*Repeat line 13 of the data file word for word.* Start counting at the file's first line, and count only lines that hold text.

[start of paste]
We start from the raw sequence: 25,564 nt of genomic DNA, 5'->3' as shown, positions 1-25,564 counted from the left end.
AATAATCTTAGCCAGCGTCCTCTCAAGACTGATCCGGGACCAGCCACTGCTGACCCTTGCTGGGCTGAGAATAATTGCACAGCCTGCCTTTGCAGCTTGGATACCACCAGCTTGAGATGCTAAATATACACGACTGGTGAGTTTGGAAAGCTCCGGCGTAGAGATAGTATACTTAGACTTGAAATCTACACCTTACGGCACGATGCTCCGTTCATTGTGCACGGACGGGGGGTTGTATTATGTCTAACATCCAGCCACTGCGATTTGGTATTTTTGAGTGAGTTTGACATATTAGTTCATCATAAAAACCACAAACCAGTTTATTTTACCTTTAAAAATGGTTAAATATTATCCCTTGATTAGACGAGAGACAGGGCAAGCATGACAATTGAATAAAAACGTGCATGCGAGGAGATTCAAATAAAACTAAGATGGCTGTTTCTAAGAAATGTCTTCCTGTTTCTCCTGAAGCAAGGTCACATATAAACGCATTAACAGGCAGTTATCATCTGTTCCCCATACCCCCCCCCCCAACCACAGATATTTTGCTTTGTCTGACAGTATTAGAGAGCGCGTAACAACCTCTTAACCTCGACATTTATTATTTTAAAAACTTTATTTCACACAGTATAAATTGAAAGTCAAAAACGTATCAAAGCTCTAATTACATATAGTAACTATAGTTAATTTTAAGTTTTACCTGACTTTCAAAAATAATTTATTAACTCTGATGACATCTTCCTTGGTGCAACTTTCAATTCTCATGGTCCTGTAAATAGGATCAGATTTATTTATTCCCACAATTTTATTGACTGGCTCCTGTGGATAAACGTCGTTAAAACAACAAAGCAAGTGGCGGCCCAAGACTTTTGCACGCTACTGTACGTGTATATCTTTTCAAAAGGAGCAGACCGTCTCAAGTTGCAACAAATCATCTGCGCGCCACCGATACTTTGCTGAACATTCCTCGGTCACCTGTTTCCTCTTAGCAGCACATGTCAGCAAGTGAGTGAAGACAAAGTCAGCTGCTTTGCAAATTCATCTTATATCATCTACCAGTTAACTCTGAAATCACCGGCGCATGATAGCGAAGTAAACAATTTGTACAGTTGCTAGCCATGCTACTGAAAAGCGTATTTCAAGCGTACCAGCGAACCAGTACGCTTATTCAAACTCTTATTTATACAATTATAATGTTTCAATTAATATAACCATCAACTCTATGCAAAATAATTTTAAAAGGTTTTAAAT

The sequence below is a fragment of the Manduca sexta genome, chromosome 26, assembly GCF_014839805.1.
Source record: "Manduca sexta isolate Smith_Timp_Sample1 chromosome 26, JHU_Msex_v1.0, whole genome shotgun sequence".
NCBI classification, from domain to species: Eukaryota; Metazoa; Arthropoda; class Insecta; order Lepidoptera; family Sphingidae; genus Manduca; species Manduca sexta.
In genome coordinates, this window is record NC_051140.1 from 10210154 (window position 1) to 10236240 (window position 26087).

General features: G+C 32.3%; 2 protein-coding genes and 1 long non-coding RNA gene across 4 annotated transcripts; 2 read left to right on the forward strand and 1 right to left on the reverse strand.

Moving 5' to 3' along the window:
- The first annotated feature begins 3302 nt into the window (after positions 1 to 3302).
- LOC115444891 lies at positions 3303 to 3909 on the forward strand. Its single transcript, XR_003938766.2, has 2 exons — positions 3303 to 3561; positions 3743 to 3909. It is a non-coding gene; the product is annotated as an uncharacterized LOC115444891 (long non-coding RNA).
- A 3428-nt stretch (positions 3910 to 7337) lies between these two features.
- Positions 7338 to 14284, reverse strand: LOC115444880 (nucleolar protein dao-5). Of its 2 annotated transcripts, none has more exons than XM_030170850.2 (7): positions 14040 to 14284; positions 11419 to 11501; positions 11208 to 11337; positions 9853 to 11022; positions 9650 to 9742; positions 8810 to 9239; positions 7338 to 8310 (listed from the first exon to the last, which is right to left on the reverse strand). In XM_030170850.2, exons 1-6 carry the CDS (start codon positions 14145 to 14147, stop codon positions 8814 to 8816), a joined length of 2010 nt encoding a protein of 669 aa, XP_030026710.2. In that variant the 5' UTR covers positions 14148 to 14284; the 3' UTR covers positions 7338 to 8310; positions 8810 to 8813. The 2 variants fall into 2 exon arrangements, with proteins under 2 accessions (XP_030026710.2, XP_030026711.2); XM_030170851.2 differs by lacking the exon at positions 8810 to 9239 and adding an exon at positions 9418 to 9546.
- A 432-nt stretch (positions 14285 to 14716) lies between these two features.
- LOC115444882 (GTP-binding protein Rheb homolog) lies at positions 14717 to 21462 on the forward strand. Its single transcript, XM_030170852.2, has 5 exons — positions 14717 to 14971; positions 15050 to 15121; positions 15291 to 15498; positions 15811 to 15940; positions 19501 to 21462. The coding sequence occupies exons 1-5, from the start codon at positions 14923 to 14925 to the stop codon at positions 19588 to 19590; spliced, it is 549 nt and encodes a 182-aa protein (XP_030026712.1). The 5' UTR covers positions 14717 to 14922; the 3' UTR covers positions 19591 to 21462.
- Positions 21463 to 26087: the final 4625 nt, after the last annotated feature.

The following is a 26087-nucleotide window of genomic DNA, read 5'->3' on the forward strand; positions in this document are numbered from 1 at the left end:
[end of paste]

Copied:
- A 432-nt stretch (positions 14285 to 14716) lies between these two features.